Public school admin staff fear overwork – Edcom
As teachers await the full implementation of the policy fully relieving them of administrative duties by March-end, some public schools fear that they may lose their administrative officers (AOs), even during the transitory period, due to the heavy workload they are due to inherit.
Citing a concern raised by a school principal in the Calabarzon region, the Second Congressional Commission on Education (Edcom 2) said in a statement on Saturday that some of their AOs were on the brink of quitting their jobs because they were “already experiencing overwork.”
“Imagine, an administrative officer who used to work [on the administrative tasks] of one school will now have to do the work for two schools,” Edcom said, quoting the school head identified only as “Mimi.”
According to the school head, this caused “many of our AOs to consider resigning … because there’s so much work to do.” Asked whether the Department of Education (DepEd) had already gotten wind of similar complaints, spokesperson Michael Poa said it had yet to receive formal reports about such cases.
He said the “clustering” of schools which had inadequate nonteaching staff was one way to tackle this workload problem.
“The strategies being employed, such as clustering of schools and the immediate hiring of admin support personnel within the 60-day period, aims to prevent existing AOs from being overburdened,” Poa explained to the Inquirer in an exchange of messages.
But he acknowledged that the “clustering” approach, or designating the same set of AOs to serve a maximum of three schools, may not be feasible for all schools.
“For situations wherein it would be impractical to cluster specific schools due to geographical location or other similar factors, we are ready to provide outlier schools with their own admin support personnel,” said Poa, adding that this was factored in prior to the release of the department order (DO).DO No. 002, signed by Vice President and Education Secretary Sara Duterte on Jan. 26, defined administrative tasks as those “not directly related to teaching and academic learning” and were supposed to be performed by school heads and nonteaching staff.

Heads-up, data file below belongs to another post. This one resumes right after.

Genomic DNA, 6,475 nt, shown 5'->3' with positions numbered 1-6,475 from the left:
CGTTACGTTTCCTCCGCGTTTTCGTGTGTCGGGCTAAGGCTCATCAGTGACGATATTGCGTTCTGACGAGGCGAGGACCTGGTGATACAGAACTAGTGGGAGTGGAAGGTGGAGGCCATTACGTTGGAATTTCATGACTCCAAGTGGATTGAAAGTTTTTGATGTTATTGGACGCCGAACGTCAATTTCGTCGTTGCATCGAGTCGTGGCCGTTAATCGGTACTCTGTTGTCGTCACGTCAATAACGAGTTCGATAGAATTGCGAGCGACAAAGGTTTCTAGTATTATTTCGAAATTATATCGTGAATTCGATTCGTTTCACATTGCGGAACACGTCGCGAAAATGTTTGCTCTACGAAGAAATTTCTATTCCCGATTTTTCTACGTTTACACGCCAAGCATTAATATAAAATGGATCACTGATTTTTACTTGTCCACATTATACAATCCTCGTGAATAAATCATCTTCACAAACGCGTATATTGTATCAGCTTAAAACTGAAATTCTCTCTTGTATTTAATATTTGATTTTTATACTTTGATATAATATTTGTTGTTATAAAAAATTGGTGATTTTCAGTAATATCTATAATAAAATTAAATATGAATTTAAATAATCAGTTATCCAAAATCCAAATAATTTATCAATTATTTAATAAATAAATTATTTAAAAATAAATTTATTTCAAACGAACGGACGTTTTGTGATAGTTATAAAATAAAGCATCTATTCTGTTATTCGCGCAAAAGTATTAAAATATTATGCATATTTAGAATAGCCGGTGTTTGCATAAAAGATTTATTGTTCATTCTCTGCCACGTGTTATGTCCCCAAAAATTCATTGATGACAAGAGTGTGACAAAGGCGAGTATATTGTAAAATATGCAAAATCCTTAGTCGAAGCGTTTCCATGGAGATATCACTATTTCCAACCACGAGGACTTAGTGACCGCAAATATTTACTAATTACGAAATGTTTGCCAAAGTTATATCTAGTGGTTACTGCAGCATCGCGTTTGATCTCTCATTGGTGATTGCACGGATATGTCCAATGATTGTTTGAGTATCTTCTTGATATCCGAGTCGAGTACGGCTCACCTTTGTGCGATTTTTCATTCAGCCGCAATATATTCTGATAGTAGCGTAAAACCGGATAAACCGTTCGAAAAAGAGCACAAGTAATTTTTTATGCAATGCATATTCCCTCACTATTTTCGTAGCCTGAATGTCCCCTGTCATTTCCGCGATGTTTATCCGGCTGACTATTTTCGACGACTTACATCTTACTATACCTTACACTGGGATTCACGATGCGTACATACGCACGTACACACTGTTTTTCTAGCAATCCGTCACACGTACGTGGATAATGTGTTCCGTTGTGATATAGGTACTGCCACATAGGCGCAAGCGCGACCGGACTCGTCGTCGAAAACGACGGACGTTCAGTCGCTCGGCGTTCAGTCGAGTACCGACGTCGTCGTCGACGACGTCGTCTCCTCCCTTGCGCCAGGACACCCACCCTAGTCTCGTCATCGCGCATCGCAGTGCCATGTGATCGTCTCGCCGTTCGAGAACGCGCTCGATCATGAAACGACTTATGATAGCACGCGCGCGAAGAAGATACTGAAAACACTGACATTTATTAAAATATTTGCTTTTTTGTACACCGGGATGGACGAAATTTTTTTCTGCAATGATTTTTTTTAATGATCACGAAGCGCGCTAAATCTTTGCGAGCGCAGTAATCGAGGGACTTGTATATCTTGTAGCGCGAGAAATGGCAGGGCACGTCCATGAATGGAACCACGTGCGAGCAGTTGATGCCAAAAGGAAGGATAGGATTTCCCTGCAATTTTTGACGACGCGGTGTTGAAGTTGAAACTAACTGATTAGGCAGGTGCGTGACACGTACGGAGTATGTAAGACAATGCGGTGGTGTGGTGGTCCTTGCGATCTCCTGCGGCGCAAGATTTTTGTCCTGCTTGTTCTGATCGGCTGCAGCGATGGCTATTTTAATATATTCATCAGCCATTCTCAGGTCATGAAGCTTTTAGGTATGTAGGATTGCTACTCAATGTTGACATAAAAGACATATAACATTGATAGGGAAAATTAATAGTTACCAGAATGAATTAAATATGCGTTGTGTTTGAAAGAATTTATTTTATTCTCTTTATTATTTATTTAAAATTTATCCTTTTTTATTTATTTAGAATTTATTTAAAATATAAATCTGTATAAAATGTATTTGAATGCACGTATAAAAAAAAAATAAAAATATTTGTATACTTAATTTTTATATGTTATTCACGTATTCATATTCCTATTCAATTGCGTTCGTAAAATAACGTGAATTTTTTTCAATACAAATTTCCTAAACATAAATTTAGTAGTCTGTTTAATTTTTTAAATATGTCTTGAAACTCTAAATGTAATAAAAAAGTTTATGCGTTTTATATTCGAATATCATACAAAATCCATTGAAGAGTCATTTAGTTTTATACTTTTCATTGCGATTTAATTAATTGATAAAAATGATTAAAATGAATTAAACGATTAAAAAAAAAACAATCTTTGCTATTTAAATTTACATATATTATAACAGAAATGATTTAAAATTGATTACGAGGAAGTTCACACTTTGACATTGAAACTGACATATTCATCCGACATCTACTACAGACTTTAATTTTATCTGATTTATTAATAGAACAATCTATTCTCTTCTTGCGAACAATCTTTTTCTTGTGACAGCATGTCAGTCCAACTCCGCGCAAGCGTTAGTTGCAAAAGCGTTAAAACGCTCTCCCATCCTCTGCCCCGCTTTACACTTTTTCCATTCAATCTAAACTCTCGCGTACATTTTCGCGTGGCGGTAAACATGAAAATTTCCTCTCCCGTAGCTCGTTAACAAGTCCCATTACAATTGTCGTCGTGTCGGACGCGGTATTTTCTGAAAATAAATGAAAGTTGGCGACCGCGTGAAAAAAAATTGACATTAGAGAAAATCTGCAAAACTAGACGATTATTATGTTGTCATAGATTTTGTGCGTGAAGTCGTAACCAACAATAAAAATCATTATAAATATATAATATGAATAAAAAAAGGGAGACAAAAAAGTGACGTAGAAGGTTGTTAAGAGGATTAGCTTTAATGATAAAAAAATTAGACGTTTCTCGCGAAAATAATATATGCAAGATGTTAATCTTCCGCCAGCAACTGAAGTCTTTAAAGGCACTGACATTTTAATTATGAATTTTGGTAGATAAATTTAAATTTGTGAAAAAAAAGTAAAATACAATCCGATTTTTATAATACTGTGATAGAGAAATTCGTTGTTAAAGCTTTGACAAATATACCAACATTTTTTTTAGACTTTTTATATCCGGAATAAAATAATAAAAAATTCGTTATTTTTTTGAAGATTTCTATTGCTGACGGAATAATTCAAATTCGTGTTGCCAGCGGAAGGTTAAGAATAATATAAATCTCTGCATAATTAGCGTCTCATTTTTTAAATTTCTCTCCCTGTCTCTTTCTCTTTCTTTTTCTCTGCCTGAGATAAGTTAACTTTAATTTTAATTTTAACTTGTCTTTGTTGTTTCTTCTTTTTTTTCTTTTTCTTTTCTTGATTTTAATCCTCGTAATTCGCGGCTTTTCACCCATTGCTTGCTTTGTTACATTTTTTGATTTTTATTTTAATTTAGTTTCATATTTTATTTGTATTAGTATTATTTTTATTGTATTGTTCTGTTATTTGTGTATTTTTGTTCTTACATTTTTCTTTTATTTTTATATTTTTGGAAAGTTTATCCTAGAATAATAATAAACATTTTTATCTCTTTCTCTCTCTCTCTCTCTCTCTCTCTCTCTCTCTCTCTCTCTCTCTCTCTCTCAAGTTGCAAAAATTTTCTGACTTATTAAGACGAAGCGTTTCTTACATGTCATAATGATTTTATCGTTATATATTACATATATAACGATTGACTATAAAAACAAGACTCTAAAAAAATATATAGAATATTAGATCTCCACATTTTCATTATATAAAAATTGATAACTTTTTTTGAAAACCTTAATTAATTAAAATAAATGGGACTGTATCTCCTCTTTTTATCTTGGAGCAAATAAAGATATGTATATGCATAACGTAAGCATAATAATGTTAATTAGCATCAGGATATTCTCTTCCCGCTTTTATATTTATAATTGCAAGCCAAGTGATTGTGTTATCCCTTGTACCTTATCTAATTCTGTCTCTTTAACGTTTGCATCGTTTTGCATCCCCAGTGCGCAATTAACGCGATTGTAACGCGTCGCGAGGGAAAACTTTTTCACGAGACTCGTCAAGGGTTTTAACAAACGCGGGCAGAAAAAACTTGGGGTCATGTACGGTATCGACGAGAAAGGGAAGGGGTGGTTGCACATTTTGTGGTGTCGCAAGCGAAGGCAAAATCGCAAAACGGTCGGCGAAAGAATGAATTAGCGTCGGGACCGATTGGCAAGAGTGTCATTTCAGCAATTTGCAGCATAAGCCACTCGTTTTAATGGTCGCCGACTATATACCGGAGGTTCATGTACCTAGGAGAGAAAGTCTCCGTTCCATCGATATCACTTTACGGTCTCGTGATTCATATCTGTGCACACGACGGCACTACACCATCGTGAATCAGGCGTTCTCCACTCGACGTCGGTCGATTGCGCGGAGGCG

The intention of the DO was to unburden teachers of additional work so that they could concentrate on teaching and their classes.
The 60-day transition period had been set in the hope that this would provide enough time for a smooth turnover of administrative duties to the appropriate school personnel.
During the shift, schools should be able to fill up vacancies for administrative personnel, and all AOs currently assigned to the school division offices “should already be deployed to the schools,” Poa said.
Funding for any adjustments would be provided by DepEd, as long as schools are able to “justify” their need for additional allocations, he said.Under the DO, expenses that the school may incur from hiring additional staff may be deducted from its maintenance and other operating expenses (MOOE) or alternative sources.
However, according to Edcom executive director Karol Mark Yee, some schools spend 30 percent to 70 percent of their budgets on utilities alone.
Fund for new hires
In its 398-page report issued last month, Edcom said the “current levels of (MOOE) budget are insufficient to fully cover the operating costs of public elementary and high schools,” leaving other school projects meant for improving student learning unfunded.
The Teachers’ Dignity Coalition (TDC) last week noted that the hiring of some 10,000 nonteaching staff in 2023 and 2024 was “not enough even if we deploy one personnel per school.” The group noted that there were over 47,000 public schools in the country.
“We may need to boost our school operation by hiring much-needed guidance counselors, school health workers, librarians, property custodian, security personnel, utility workers, and other staff to completely free our teachers from nonteaching-related tasks,” TDC chair Benjo Basas said.